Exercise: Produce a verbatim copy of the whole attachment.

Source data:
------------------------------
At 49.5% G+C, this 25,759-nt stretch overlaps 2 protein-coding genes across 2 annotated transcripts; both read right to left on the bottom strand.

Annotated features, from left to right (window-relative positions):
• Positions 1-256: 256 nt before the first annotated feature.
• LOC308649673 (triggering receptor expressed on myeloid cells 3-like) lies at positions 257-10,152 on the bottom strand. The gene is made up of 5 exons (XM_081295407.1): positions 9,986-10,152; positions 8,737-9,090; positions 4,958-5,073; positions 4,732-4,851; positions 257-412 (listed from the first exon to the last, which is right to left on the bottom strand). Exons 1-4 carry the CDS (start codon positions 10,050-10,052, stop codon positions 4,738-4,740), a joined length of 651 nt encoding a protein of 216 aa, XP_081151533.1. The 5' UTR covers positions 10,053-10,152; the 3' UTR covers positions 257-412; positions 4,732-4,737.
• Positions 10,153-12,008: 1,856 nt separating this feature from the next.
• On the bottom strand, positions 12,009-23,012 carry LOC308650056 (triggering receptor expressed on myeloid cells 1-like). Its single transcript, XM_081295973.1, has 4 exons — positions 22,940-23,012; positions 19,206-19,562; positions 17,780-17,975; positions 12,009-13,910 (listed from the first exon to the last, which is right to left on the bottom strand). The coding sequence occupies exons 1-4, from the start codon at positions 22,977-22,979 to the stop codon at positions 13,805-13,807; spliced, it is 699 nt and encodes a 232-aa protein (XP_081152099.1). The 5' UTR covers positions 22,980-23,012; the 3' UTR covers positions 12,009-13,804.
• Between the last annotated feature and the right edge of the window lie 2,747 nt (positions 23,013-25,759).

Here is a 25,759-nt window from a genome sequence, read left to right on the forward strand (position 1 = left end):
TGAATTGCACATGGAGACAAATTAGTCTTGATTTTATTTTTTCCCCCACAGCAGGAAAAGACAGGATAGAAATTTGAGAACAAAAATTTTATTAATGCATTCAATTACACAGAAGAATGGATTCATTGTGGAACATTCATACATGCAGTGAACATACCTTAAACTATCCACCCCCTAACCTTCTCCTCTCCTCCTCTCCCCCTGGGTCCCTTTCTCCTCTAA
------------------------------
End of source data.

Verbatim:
At 49.5% G+C, this 25,759-nt stretch overlaps 2 protein-coding genes across 2 annotated transcripts; both read right to left on the bottom strand.

Annotated features, from left to right (window-relative positions):
• Positions 1-256: 256 nt before the first annotated feature.
• LOC308649673 (triggering receptor expressed on myeloid cells 3-like) lies at positions 257-10,152 on the bottom strand. The gene is made up of 5 exons (XM_081295407.1): positions 9,986-10,152; positions 8,737-9,090; positions 4,958-5,073; positions 4,732-4,851; positions 257-412 (listed from the first exon to the last, which is right to left on the bottom strand). Exons 1-4 carry the CDS (start codon positions 10,050-10,052, stop codon positions 4,738-4,740), a joined length of 651 nt encoding a protein of 216 aa, XP_081151533.1. The 5' UTR covers positions 10,053-10,152; the 3' UTR covers positions 257-412; positions 4,732-4,737.
• Positions 10,153-12,008: 1,856 nt separating this feature from the next.
• On the bottom strand, positions 12,009-23,012 carry LOC308650056 (triggering receptor expressed on myeloid cells 1-like). Its single transcript, XM_081295973.1, has 4 exons — positions 22,940-23,012; positions 19,206-19,562; positions 17,780-17,975; positions 12,009-13,910 (listed from the first exon to the last, which is right to left on the bottom strand). The coding sequence occupies exons 1-4, from the start codon at positions 22,977-22,979 to the stop codon at positions 13,805-13,807; spliced, it is 699 nt and encodes a 232-aa protein (XP_081152099.1). The 5' UTR covers positions 22,980-23,012; the 3' UTR covers positions 12,009-13,804.
• Between the last annotated feature and the right edge of the window lie 2,747 nt (positions 23,013-25,759).

Here is a 25,759-nt window from a genome sequence, read left to right on the forward strand (position 1 = left end):
TGAATTGCACATGGAGACAAATTAGTCTTGATTTTATTTTTTCCCCCACAGCAGGAAAAGACAGGATAGAAATTTGAGAACAAAAATTTTATTAATGCATTCAATTACACAGAAGAATGGATTCATTGTGGAACATTCATACATGCAGTGAACATACCTTAAACTATCCACCCCCTAACCTTCTCCTCTCCTCCTCTCCCCCTGGGTCCCTTTCTCCTCTAA